M&S- Not just the lingerie has "secret support"
Marks and Spencer's support for Israel and Zionism
Marks and Spencer's won the The Queen's Award For Enterprise Innovation in 2000 for the development of "Secret Support" lingerie. It has been said that every woman in England used to own at least one pair of M&S knickers, because if she didn't buy them herself, her mother would.
In Ireland, the company has operated successfully for a number of years, although a 1990's plan to place a Marks and Spencers store in close proximity to every Dunnes Stores outlet in the country came to nothing. A recent round of store closures and job losses in Britain has not had an effect on M&S shops in Ireland, since the company is so successful here.
However, activists in Britain are often surprised by the lack of awareness in this country of the nasty side of Marks and Spencers. It's not just the lingerie that has "secret support".
Marks & Spencer was founded in 1884 by a Jewish refugee from Minsk, Michael Marks. The store grew from a single market stall to a chain of department stores all over Britain. In 1916, Michael Marks's son, Simon Marks, took over as chairman and he approached a friend of his, Israel Sieff, to help him run the company. Sieff had supported Zionism since meeting Chaim Weizmann in 1913, and was committed to the establishment of a Jewish homeland state in Palestine.
The Marks-Sieff partnership went beyond business and entered into a campaign of fervent Zionist activity. Together with Weizmann, Marks and Sieff lobbied and manipulated the Board of Deputies of British Jews, the main representative organisation for Jews in England. In what was a called a coup, they ousted the anti-Zionists on the Board of Deputies and also set up a Palestine office in London. They helped along the 1917 Balfour Declaration which was a statement of Britain's support for a Jewish state. The following year Israel Sieff headed a Zionist commission, and then served as Weizmann's secretary at the Versailles Conference on the future of Europe and the world after the First World War.
Sieff's wife (and Simon Marks's sister) Rebecca Sieff helped found WIZO, the Women's Zionist Organization, and ran it for 20 years with Vera Weizmann.
The Daniel Sieff Institute, established by Isreal and Rebecca Sieff in 1934 in memory of their son who had died, served as the base when the Weizmann Institute of Science was set up near Tel Aviv after World War Two. The Weizman Institute was essential to Israel's development of nuclear weapons.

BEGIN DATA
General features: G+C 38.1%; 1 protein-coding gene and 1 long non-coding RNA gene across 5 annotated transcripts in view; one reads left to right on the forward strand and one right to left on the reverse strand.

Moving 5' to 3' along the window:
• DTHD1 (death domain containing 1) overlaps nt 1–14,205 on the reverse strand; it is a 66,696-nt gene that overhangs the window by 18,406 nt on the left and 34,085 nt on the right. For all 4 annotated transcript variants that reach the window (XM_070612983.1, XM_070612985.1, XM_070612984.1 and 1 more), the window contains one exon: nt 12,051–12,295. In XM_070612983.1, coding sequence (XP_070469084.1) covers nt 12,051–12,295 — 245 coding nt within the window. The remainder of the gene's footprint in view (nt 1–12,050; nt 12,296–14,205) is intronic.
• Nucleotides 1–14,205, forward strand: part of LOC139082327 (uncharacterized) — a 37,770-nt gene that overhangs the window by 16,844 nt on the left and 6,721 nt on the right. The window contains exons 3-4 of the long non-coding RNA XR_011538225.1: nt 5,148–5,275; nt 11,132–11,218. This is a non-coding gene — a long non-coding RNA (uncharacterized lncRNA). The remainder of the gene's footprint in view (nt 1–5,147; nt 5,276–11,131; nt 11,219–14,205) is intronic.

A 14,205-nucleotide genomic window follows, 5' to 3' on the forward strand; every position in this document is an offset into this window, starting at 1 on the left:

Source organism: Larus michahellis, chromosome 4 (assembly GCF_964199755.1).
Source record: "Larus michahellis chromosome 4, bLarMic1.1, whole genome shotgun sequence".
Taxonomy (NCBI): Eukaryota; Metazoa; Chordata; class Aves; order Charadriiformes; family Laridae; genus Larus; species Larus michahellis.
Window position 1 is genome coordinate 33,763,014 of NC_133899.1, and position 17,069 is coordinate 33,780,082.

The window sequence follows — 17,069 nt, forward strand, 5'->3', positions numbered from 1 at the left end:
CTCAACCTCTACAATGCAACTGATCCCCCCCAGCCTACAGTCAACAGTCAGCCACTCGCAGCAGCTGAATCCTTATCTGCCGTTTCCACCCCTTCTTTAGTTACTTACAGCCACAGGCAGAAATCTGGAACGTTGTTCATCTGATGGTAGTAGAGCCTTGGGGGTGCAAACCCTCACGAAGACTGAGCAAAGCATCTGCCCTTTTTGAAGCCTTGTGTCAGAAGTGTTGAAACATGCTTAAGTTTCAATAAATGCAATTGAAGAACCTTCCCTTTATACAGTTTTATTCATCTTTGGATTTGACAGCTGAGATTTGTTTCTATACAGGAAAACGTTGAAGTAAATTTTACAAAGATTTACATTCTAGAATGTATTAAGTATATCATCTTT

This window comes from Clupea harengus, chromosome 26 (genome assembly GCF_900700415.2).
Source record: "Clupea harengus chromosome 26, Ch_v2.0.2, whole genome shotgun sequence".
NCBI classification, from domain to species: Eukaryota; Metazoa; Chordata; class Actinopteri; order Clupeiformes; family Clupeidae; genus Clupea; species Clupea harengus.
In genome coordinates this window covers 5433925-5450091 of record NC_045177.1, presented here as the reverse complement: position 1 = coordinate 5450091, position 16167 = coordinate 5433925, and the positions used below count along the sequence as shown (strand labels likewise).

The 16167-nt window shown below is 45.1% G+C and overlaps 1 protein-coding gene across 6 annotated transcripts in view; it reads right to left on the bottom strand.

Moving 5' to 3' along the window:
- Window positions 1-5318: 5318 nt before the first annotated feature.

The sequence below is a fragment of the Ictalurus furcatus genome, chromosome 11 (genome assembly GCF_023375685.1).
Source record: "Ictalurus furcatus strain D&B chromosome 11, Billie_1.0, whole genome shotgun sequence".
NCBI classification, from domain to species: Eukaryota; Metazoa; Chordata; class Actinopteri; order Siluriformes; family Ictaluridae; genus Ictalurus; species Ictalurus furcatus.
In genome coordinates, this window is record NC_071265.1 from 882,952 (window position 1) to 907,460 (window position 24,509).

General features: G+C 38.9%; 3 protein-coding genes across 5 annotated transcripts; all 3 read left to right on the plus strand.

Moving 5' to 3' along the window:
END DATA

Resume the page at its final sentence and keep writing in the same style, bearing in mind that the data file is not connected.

But M&S links to Israel and Zionism are not just historical, the company still supports the Israeli state today. The Zionist government has even honoured the company with a special award for services to Israel.
In a book on M&S, Lord Marcus Sieff - Israel Sieff's son and long time Chairman of M&S - wrote that one of the fundamental objectives of Marks and Spencers is to aid the economic development of Israel (Management: The Marks & Spencer Way, Weidenfield & Nicolson, 1990).
Today the company imports many hundreds of millions of dollars worth of Israeli goods into Britain and Ireland every year, and is one of the strongest supporters of preferential trade agreements with Israel. In a recent report the Guardian newspaper found that goods from illegal settlements in Palestine were labeled as "produce of Israel" and sold in M&S stores.
However, the company is secretive about its activities and tries not to trumpet its connections with Israel too publicly. Instead M&S calls attention to various environmental initiatives in its stores (which will save it money), and handouts it makes to charities.
Activists have attempted to get the company to admit whether it still makes a cash donation to the Israeli state but have been met with silence. It may be that subventions to the Zionists are simply disguised on the company's books in extremely preferential trade terms for Israeli companies.
Stores have been targeted and customers leafleted by activists in Britain and Ireland, and many people who have knowledge of the activities onf M&S refuse to shop there. While the number of companies who trade with Israel can be a long and daunting list to remember, simply boycotting Marks and Spencer is a simple way to express solidarity with the beleagured people of Palestine. Although the company pretends to have a normal relationship with Isreal, the company received the Jubilee Award, Israel's highest tribute, from Israeli PM Benny Netanyahu in 1998. Recently, a Marks and Spencer's spokesman told the Jewish Chronicle newspaper "We are as close to Israel as we have ever been".